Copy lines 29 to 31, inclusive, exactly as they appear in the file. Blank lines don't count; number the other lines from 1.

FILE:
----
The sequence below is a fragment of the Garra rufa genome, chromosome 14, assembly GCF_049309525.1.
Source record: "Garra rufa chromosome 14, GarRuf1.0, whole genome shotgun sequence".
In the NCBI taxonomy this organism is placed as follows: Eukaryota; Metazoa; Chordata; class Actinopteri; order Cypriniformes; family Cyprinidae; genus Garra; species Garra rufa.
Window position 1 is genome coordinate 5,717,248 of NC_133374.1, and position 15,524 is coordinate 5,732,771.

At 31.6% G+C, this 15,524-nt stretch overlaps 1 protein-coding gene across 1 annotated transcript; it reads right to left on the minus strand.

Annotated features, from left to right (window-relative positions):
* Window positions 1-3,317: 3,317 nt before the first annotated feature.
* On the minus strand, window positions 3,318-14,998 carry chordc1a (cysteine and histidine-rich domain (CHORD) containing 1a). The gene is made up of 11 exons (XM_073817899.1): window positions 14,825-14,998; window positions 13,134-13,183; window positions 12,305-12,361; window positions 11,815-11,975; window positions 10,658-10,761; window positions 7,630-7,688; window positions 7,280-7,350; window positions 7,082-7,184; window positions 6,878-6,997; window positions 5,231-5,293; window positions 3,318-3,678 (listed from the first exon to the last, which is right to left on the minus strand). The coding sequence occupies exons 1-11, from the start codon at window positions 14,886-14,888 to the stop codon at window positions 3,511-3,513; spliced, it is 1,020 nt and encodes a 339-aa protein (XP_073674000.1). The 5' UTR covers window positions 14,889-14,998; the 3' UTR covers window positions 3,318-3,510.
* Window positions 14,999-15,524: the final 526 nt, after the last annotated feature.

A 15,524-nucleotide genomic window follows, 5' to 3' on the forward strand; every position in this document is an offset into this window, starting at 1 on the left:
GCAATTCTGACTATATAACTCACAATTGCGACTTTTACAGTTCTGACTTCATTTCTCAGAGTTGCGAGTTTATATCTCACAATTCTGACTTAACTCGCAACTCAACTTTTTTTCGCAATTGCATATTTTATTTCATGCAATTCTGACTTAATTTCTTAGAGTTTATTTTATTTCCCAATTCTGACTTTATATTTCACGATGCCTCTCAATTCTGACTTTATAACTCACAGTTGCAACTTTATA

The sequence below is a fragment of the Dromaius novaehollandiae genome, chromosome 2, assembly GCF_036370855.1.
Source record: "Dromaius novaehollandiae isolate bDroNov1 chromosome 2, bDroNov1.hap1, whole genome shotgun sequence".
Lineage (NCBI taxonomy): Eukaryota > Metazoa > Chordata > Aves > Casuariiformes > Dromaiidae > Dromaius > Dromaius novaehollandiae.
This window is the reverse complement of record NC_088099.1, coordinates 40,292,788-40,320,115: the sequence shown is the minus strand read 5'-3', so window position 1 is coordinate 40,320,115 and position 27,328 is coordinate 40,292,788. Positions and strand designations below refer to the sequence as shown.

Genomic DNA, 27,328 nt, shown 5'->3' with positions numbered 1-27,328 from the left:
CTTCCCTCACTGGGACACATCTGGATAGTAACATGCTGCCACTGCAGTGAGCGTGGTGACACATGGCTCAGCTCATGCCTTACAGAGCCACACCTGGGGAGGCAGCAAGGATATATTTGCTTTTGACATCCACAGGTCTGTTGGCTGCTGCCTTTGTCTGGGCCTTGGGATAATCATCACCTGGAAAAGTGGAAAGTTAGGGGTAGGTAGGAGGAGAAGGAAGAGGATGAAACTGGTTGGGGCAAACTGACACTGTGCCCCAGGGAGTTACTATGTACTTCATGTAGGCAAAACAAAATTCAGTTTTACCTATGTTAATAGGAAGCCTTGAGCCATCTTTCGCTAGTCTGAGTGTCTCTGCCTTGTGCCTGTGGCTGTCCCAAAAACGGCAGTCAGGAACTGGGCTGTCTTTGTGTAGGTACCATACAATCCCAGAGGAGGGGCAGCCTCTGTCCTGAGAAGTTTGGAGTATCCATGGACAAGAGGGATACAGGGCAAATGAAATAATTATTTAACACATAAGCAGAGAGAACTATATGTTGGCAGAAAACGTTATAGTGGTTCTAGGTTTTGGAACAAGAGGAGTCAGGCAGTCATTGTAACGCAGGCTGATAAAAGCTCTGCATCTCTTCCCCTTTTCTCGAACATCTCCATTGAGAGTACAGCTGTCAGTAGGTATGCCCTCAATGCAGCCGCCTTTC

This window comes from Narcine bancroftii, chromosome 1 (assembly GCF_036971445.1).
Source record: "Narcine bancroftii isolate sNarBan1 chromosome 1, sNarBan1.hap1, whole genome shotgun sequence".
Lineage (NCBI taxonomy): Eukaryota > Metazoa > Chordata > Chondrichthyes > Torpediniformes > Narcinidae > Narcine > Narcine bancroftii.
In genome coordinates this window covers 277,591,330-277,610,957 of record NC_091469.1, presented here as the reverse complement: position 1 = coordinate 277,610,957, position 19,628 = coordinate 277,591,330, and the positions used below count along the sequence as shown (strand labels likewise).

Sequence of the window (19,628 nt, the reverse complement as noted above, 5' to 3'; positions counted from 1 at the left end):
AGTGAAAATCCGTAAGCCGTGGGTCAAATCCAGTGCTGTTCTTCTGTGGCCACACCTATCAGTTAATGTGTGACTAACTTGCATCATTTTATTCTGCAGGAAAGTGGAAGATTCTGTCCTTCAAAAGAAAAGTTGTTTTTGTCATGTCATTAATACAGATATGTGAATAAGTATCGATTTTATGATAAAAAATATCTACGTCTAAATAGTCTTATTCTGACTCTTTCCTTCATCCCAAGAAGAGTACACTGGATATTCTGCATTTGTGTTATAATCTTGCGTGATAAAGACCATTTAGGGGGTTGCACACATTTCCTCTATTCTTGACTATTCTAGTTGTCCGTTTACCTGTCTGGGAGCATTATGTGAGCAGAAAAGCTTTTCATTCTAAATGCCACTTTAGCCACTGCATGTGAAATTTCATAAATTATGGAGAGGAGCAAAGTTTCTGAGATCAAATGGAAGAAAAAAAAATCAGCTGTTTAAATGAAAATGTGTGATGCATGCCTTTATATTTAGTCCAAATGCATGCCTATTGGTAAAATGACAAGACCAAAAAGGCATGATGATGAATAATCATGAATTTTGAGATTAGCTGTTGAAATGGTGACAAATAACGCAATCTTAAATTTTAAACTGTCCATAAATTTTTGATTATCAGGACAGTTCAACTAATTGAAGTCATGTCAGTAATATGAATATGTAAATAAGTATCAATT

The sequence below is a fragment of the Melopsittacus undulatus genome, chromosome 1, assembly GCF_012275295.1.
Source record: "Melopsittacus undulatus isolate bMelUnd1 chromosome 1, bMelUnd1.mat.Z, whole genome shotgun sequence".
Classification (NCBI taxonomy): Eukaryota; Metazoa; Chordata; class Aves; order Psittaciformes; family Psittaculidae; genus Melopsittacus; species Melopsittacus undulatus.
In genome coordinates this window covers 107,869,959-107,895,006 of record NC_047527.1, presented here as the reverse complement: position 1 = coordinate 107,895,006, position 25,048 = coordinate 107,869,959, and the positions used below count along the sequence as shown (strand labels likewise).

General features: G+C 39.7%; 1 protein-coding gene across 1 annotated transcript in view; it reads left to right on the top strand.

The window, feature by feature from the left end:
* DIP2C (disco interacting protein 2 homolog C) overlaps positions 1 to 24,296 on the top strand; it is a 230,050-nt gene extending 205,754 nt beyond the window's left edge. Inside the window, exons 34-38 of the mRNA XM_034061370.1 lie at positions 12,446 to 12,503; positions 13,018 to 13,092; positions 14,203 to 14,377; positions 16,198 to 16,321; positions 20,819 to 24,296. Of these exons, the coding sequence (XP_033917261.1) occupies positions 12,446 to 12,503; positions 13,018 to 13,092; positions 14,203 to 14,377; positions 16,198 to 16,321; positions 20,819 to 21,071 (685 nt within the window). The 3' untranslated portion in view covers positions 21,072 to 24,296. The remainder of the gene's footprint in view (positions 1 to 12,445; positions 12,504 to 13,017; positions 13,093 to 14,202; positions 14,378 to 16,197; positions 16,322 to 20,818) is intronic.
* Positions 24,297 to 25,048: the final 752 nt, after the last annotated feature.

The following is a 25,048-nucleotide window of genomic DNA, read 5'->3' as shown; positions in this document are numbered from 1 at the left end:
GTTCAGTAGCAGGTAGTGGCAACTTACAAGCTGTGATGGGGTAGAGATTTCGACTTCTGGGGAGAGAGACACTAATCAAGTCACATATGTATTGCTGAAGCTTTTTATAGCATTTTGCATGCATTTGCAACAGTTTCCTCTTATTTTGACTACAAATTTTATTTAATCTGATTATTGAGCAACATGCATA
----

The window, feature by feature from the left end:
* DIP2C (disco interacting protein 2 homolog C) overlaps positions 1 to 24,296 on the top strand; it is a 230,050-nt gene extending 205,754 nt beyond the window's left edge. Inside the window, exons 34-38 of the mRNA XM_034061370.1 lie at positions 12,446 to 12,503; positions 13,018 to 13,092; positions 14,203 to 14,377; positions 16,198 to 16,321; positions 20,819 to 24,296. Of these exons, the coding sequence (XP_033917261.1) occupies positions 12,446 to 12,503; positions 13,018 to 13,092; positions 14,203 to 14,377; positions 16,198 to 16,321; positions 20,819 to 21,071 (685 nt within the window). The 3' untranslated portion in view covers positions 21,072 to 24,296. The remainder of the gene's footprint in view (positions 1 to 12,445; positions 12,504 to 13,017; positions 13,093 to 14,202; positions 14,378 to 16,197; positions 16,322 to 20,818) is intronic.
* Positions 24,297 to 25,048: the final 752 nt, after the last annotated feature.